Currency Wars: The Making of the Next Global Crisis
Format: PDF / Kindle (mobi) / ePub
In 1971, President Nixon imposed national price controls and took the United States off the gold standard, an extreme measure intended to end an ongoing currency war that had destroyed faith in the U.S. dollar. Today we are engaged in a new currency war, and this time the consequences will be far worse than those that confronted Nixon.
Currency wars are one of the most destructive and feared outcomes in international economics. At best, they offer the sorry spectacle of countries' stealing growth from their trading partners. At worst, they degenerate into sequential bouts of inflation, recession, retaliation, and sometimes actual violence. Left unchecked, the next currency war could lead to a crisis worse than the panic of 2008.
Currency wars have happened before-twice in the last century alone-and they always end badly. Time and again, paper currencies have collapsed, assets have been frozen, gold has been confiscated, and capital controls have been imposed. And the next crash is overdue. Recent headlines about the debasement of the dollar, bailouts in Greece and Ireland, and Chinese currency manipulation are all indicators of the growing conflict.
As James Rickards argues in Currency Wars, this is more than just a concern for economists and investors. The United States is facing serious threats to its national security, from clandestine gold purchases by China to the hidden agendas of sovereign wealth funds. Greater than any single threat is the very real danger of the collapse of the dollar itself.
Baffling to many observers is the rank failure of economists to foresee or prevent the economic catastrophes of recent years. Not only have their theories failed to prevent calamity, they are making the currency wars worse. The U. S. Federal Reserve has engaged in the greatest gamble in the history of finance, a sustained effort to stimulate the economy by printing money on a trillion-dollar scale. Its solutions present hidden new dangers while resolving none of the current dilemmas.
While the outcome of the new currency war is not yet certain, some version of the worst-case scenario is almost inevitable if U.S. and world economic leaders fail to learn from the mistakes of their predecessors. Rickards untangles the web of failed paradigms, wishful thinking, and arrogance driving current public policy and points the way toward a more informed and effective course of action.
real, to the U.S. dollar . . . The discussion of Brazilian currency crises and developments draws on Riordan Roett, The New Brazil, Washington, D.C .: Brookings Institute Press, 2010. Chapter 7 127 Author David Rothkopf brought this concept to light . . . David Rothkopf, Superclass: The Global Power Elite and the World They Are Making, New York: Farrar, Straus and Giroux, 2008, 174–75. 127 “We have a convening power here that is separate from the formal authority of our institution . . .”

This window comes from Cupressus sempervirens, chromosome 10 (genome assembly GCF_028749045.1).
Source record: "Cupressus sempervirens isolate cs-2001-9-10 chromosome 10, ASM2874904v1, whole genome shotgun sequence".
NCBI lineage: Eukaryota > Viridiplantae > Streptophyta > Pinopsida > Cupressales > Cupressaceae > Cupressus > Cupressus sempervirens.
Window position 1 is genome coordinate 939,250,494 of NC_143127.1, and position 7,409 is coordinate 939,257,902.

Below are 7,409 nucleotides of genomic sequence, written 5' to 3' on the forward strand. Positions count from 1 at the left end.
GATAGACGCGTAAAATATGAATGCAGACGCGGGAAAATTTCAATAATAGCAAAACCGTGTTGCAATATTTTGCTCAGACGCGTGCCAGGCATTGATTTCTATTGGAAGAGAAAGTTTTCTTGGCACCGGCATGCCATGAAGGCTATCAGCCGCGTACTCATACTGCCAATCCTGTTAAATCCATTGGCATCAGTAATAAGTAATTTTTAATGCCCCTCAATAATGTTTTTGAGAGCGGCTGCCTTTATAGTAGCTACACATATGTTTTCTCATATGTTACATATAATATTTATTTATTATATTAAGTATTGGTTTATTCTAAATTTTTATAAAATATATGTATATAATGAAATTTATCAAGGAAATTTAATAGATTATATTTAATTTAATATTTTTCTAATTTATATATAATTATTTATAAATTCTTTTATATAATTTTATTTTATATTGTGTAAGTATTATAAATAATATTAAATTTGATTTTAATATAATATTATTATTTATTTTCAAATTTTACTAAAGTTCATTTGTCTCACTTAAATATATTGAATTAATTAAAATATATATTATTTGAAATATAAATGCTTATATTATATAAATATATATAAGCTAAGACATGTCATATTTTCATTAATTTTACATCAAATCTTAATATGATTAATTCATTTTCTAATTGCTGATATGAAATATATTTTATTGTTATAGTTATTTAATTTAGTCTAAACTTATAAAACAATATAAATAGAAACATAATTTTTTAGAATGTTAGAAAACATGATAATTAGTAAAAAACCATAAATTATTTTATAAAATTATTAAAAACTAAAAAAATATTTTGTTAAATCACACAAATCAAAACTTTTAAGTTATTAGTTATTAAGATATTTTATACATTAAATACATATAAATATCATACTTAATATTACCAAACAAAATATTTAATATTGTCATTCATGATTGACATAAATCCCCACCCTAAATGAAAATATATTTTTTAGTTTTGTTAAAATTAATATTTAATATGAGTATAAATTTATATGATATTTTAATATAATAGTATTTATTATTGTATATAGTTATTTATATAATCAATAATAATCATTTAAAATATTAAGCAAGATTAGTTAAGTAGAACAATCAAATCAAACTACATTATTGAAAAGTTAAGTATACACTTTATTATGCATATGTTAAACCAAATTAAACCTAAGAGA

(Summer 1948): 193–210. 197 A breakthrough in the impact of social psychology on economics . . . This work on what became the foundation of behavioral economics is contained in two volumes: Daniel Kahneman and Amos Tversky, eds., Choices, Values, and Frames, Cambridge: Cambridge University Press, 2000; and Daniel Kahneman et al., eds., Judgment under Uncertainty: Heuristics and Biases, Cambridge: Cambridge University Press, 1982. 201 If they are diverse they will respond differently to various
mistakes of his life. By the time massive deflation and unemployment hit the United States in 1930, England had already been living through those conditions for most of the prior decade. The 1920s were a time of prosperity in the United States, and both the French and German economies grew strongly through the middle part of the decade. Only England lagged. If England had turned the corner on unemployment and deflation by 1928, the world as a whole might have achieved sustained global economic
especially in manufacturing, assembly and textile industries. They were the precursors of a much larger program of economic development zones launched in 1984 involving most of the large coastal cities in eastern China. Although China grew rapidly in percentage terms in the mid-1980s, it was working from a low base and neither its currency nor its bilateral trade relations with major countries such as the United States and Germany gave much cause for concern. Today’s currency war is marked by
moves of other cells. Every battle station was equipped with a laptop linked to groupware that enabled each player to provide continuous silent commentary on game progress even while others were describing their moves and motives. Adjacent to the war room was a technical support room that controlled the screen projections and monitored the groupware supporting the running commentary. Down a corridor from the war room were separate large meeting rooms that had been outfitted as the “capitals” of